This preemptive attack is analogous to a person who plans on lying during a debate accusing the neutral fact-checker of being their enemy a couple days before the debate—they know that they are going to lie and will be called out, thus they use the accusation of bias to discredit the person who is likely to debunk them.
In an ideal situation, the media acts as the objective fact-checker which ensures that all political and ideological groups live within reality. If one political ideology decides to completely discard its connection to reality while the other does not, then it isn’t biased for the media to disproportionately attack the party of non-factualism.
The Conservative Media Bubble
In addition to the propaganda purposes of the liberal media accusation, there is also a very important business component. Over the last few decades, a right wing media bubble has formed that acts as an echo chamber for extreme conservatives to make their voices heard. Groups like the Drudge Report, Breitbart, Red State, the Daily Caller, and Fox News are major players in this bubble, but there are also innumerable smaller blogs and news sites who cross-post each others’ articles and cross-cite each others’ sources (ex. a blog makes up a story and is cited as a source by a larger news outlet, which is used a source for even more blogs and outlets—eventually, nobody knows who started the rumor, but everybody is talking about it as true because it is posted on so many sites).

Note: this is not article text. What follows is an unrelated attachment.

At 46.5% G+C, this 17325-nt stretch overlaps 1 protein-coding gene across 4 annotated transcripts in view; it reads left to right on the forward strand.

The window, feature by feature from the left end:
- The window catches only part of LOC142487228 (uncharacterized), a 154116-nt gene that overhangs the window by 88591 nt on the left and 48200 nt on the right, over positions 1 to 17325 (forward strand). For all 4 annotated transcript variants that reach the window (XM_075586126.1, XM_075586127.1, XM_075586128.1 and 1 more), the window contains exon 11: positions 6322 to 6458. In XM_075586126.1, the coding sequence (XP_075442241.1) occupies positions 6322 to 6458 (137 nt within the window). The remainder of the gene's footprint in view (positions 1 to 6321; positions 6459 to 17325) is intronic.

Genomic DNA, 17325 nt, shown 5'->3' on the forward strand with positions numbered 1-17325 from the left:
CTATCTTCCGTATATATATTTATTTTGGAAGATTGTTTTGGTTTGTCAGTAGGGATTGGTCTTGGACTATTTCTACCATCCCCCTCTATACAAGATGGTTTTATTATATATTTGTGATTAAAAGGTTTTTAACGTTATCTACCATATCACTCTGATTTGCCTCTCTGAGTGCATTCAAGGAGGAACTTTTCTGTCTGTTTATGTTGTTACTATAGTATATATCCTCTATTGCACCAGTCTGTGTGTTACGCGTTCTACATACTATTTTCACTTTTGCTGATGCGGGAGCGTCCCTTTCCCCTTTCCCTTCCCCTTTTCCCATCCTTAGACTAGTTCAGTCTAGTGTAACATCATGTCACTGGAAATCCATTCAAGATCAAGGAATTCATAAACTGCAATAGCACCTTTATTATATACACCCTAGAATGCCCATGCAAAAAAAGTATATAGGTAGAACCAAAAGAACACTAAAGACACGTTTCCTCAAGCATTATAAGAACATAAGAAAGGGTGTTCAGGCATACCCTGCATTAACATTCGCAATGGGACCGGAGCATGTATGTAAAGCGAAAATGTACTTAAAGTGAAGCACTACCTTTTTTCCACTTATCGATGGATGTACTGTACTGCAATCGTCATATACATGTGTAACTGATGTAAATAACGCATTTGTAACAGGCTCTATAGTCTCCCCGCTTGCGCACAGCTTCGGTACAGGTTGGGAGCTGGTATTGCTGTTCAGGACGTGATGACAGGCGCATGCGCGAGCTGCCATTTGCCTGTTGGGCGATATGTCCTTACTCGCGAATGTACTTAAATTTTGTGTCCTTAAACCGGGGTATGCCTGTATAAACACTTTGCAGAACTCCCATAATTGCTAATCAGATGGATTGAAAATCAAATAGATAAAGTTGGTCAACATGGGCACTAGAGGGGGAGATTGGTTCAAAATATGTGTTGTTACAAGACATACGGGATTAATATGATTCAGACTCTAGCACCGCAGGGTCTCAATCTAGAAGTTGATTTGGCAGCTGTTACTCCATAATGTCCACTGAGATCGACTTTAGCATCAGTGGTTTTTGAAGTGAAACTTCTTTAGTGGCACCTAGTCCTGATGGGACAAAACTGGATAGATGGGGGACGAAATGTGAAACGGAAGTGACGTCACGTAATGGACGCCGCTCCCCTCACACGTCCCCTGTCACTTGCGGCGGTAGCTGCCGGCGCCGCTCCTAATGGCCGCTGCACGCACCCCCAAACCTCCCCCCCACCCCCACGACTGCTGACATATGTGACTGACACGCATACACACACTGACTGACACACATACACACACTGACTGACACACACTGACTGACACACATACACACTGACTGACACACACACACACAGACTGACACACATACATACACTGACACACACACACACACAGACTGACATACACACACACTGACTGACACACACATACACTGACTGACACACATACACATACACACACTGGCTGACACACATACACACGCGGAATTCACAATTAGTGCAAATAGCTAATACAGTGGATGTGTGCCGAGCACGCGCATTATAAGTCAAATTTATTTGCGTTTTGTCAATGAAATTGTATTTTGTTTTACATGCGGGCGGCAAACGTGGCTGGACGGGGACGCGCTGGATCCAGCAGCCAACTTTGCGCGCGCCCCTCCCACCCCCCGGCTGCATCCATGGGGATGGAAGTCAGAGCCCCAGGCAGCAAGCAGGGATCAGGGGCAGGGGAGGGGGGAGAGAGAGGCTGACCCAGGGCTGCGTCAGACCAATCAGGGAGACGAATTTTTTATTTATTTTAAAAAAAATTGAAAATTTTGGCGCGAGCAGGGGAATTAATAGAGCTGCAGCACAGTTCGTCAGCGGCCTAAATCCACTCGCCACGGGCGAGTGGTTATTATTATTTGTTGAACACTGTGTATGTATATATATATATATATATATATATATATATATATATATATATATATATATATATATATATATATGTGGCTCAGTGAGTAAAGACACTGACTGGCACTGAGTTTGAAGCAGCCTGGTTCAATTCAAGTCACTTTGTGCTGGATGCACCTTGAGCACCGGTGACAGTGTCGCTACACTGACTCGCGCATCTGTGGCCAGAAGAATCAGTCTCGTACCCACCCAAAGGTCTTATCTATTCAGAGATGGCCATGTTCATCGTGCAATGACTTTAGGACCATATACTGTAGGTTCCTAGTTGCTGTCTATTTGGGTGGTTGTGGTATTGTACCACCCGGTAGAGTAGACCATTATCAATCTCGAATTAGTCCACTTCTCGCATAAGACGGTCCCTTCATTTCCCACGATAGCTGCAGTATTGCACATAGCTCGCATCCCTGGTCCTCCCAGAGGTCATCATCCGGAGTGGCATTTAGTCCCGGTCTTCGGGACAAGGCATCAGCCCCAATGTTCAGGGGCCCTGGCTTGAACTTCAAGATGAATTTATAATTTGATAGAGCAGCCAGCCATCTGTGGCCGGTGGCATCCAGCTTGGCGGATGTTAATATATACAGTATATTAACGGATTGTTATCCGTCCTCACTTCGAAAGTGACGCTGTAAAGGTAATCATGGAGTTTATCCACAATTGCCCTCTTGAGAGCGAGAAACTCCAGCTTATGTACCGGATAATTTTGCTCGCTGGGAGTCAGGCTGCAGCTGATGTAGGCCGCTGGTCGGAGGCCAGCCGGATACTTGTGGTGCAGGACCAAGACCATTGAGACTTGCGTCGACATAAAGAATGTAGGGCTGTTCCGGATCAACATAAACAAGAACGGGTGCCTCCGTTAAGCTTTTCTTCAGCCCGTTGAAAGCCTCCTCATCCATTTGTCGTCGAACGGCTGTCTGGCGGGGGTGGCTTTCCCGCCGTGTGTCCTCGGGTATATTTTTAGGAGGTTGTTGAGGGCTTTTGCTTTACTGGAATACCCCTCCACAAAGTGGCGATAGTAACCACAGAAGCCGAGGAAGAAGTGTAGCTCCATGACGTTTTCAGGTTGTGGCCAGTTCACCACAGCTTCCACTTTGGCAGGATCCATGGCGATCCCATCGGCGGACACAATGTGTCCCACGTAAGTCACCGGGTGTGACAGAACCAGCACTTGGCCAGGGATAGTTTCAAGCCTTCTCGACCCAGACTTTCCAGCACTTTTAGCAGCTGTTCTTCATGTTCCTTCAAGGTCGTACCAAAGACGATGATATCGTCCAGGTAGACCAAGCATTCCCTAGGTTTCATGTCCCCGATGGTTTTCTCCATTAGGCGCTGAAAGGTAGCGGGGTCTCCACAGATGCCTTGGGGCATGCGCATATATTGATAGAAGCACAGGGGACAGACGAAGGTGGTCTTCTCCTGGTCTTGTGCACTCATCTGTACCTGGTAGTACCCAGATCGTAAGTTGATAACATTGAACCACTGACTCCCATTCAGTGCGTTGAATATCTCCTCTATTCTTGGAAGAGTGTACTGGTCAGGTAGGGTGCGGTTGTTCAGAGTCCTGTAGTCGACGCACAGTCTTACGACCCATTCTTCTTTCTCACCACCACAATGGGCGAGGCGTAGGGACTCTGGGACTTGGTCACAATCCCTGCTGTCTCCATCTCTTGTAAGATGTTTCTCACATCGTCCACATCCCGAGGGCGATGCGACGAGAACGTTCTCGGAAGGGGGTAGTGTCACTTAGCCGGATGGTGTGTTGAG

In order for the right wing media bubble to function, people cannot be allowed out of it and into the real world. The second they realize that the right wing mediaverse is just an echo chamber for propaganda, they will no longer pay to be a part of it. As such, the right wing media bubble propagates the idea that they are the only “neutral” media outlets (the king of these claims is the “fair and balanced” assertion of Fox News) and that the other media outlets are all liars.
Once indoctrinated to stay within the right wing bubble, viewers are profitized via advertising and the sale of ideological products (ex. the Dinesh D’Souza book series). This industry is very profitable, thus is highly motivated to perpetuate the lie of the liberal media and retain their captive audience.
Real Media Biases
Unfortunately, while the liberal media bias is false, the corporate media does suffer from a series of biases and conflicts that make its coverage less than ideal. Here is a short summary of each such form of bias:
Pro-Corporate Bias – The mainstream media is composed of corporations which exist to make a profit, not spread accurate information. The corporate state of the media creates a conflict of interest where advertisers are concerned (ex. a news outlet that runs BP ads hesitates to cover their oil spills in the negative light that they deserve), as well as a conflict of interest when covering the spread of corporatism in the United States (ex. they want their taxes to remain low and to avoid new regulation).